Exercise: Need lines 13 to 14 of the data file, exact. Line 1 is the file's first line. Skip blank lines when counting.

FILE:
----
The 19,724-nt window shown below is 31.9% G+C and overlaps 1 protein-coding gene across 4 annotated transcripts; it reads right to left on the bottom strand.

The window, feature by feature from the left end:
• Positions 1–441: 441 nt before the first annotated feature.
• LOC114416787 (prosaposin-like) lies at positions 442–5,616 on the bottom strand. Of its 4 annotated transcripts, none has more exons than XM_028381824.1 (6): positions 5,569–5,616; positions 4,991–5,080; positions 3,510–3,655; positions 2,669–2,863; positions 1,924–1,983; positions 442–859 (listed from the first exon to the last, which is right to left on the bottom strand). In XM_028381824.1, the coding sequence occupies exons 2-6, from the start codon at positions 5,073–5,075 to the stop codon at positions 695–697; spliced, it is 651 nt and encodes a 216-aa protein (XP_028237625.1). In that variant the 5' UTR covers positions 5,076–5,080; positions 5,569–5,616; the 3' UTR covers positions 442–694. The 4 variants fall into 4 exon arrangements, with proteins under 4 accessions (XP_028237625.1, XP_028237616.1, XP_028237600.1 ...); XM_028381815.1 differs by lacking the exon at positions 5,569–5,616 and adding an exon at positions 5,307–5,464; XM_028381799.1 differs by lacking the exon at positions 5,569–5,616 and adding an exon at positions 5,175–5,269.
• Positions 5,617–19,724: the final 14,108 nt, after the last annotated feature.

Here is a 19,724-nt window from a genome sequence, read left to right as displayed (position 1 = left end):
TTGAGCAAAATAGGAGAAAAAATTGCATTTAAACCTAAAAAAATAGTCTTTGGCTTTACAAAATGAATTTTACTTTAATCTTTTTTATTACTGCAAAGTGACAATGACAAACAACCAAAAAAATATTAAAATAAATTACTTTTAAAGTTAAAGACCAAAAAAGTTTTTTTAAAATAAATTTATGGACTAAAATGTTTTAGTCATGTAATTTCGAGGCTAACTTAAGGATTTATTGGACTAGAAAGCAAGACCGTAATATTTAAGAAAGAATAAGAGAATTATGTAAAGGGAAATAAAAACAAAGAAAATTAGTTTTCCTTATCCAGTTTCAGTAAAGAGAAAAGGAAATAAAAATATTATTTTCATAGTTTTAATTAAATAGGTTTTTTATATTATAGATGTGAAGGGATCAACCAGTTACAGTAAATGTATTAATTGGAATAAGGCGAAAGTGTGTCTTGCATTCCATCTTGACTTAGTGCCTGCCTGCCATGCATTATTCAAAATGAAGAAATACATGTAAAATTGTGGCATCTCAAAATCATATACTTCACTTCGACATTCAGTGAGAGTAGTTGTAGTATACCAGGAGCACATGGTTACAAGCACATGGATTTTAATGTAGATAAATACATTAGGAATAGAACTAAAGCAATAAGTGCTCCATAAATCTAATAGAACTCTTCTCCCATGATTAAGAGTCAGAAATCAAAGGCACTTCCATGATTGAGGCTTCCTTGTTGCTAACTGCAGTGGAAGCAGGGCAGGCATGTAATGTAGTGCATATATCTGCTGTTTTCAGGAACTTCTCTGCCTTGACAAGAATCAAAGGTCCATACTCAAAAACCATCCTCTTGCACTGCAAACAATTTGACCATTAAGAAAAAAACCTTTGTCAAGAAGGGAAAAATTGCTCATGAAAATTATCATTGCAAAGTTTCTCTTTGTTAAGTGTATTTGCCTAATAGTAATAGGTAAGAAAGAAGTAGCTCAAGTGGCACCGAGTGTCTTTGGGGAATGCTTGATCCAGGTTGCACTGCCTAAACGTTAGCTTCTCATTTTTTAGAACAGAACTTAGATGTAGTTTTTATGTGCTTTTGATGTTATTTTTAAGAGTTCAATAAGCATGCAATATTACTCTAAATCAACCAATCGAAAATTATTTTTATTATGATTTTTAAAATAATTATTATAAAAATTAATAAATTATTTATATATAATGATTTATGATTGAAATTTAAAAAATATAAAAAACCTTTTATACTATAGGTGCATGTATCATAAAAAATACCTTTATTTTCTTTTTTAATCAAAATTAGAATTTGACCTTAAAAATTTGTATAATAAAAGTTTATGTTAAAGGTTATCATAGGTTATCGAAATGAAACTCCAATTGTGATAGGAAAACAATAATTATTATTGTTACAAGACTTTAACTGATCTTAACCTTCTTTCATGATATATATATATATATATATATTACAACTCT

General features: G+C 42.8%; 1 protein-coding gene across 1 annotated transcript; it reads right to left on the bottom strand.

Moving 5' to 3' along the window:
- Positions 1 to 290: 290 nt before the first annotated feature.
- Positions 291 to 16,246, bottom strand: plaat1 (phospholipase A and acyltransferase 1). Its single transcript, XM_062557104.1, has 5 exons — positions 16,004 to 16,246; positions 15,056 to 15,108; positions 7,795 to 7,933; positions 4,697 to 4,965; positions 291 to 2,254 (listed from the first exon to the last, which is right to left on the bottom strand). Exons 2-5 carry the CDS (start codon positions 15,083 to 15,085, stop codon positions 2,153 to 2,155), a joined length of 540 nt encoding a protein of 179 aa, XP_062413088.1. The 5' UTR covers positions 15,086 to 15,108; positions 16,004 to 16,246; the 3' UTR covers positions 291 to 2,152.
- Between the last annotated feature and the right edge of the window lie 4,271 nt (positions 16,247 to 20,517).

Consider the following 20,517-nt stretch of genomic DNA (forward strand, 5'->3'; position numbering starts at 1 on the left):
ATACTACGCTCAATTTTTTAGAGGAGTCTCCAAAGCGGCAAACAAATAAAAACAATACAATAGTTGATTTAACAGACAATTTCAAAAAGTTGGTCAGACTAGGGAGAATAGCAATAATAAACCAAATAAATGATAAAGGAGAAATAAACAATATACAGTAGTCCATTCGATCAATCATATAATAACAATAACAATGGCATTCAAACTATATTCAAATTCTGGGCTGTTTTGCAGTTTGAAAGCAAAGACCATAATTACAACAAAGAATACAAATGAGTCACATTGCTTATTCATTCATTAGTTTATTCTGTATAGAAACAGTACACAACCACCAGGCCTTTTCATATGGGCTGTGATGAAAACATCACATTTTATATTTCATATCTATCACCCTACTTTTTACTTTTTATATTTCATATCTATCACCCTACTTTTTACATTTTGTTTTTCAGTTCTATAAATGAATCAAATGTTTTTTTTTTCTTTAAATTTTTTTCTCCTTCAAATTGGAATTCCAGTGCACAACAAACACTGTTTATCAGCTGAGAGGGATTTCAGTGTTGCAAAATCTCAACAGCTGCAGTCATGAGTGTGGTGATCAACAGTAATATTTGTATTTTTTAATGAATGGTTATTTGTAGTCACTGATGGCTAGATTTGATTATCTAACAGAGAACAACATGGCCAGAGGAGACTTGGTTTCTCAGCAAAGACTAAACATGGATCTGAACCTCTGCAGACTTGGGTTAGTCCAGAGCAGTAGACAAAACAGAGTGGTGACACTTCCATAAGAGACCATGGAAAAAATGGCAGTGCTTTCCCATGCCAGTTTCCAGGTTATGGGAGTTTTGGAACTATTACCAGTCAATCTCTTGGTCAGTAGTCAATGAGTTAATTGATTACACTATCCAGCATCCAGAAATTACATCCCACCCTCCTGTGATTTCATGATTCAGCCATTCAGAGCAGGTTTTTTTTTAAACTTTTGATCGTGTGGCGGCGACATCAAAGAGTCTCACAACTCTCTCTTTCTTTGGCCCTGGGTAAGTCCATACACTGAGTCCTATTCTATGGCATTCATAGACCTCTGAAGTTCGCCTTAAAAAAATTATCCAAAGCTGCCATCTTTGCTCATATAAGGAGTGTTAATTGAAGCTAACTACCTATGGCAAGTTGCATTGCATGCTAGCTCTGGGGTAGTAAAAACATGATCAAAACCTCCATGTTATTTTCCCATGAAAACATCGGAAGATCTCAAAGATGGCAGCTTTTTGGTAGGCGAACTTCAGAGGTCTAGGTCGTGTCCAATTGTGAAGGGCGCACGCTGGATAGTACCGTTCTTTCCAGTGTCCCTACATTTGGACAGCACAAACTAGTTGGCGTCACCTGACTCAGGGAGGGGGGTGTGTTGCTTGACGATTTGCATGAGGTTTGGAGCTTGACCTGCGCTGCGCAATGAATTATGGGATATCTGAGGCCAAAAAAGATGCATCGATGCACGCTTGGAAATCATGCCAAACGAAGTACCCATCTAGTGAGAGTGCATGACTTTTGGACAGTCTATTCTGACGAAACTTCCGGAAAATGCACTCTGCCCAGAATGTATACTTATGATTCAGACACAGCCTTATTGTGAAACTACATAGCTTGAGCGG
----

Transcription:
Consider the following 20,517-nt stretch of genomic DNA (forward strand, 5'->3'; position numbering starts at 1 on the left):
ATACTACGCTCAATTTTTTAGAGGAGTCTCCAAAGCGGCAAACAAATAAAAACAATACAATAGTTGATTTAACAGACAATTTCAAAAAGTTGGTCAGACTAGGGAGAATAGCAATAATAAACCAAATAAATGATAAAGGAGAAATAAACAATATACAGTAGTCCATTCGATCAATCATATAATAACAATAACAATGGCATTCAAACTATATTCAAATTCTGGGCTGTTTTGCAGTTTGAAAGCAAAGACCATAATTACAACAAAGAATACAAATGAGTCACATTGCTTATTCATTCATTAGTTTATTCTGTATAGAAACAGTACACAACCACCAGGCCTTTTCATATGGGCTGTGATGAAAACATCACATTTTATATTTCATATCTATCACCCTACTTTTTACTTTTTATATTTCATATCTATCACCCTACTTTTTACATTTTGTTTTTCAGTTCTATAAATGAATCAAATGTTTTTTTTTTCTTTAAATTTTTTTCTCCTTCAAATTGGAATTCCAGTGCACAACAAACACTGTTTATCAGCTGAGAGGGATTTCAGTGTTGCAAAATCTCAACAGCTGCAGTCATGAGTGTGGTGATCAACAGTAATATTTGTATTTTTTAATGAATGGTTATTTGTAGTCACTGATGGCTAGATTTGATTATCTAACAGAGAACAACATGGCCAGAGGAGACTTGGTTTCTCAGCAAAGACTAAACATGGATCTGAACCTCTGCAGACTTGGGTTAGTCCAGAGCAGTAGACAAAACAGAGTGGTGACACTTCCATAAGAGACCATGGAAAAAATGGCAGTGCTTTCCCATGCCAGTTTCCAGGTTATGGGAGTTTTGGAACTATTACCAGTCAATCTCTTGGTCAGTAGTCAATGAGTTAATTGATTACACTATCCAGCATCCAGAAATTACATCCCACCCTCCTGTGATTTCATGATTCAGCCATTCAGAGCAGGTTTTTTTTTAAACTTTTGATCGTGTGGCGGCGACATCAAAGAGTCTCACAACTCTCTCTTTCTTTGGCCCTGGGTAAGTCCATACACTGAGTCCTATTCTATGGCATTCATAGACCTCTGAAGTTCGCCTTAAAAAAATTATCCAAAGCTGCCATCTTTGCTCATATAAGGAGTGTTAATTGAAGCTAACTACCTATGGCAAGTTGCATTGCATGCTAGCTCTGGGGTAGTAAAAACATGATCAAAACCTCCATGTTATTTTCCCATGAAAACATCGGAAGATCTCAAAGATGGCAGCTTTTTGGTAGGCGAACTTCAGAGGTCTAGGTCGTGTCCAATTGTGAAGGGCGCACGCTGGATAGTACCGTTCTTTCCAGTGTCCCTACATTTGGACAGCACAAACTAGTTGGCGTCACCTGACTCAGGGAGGGGGGTGTGTTGCTTGACGATTTGCATGAGGTTTGGAGCTTGACCTGCGCTGCGCAATGAATTATGGGATATCTGAGGCCAAAAAAGATGCATCGATGCACGCTTGGAAATCATGCCAAACGAAGTACCCATCTAGTGAGAGTGCATGACTTTTGGACAGTCTATTCTGACGAAACTTCCGGAAAATGCACTCTGCCCAGAATGTATACTTATGATTCAGACACAGCCTTATTGTGAAACTACATAGCTTGAGCGG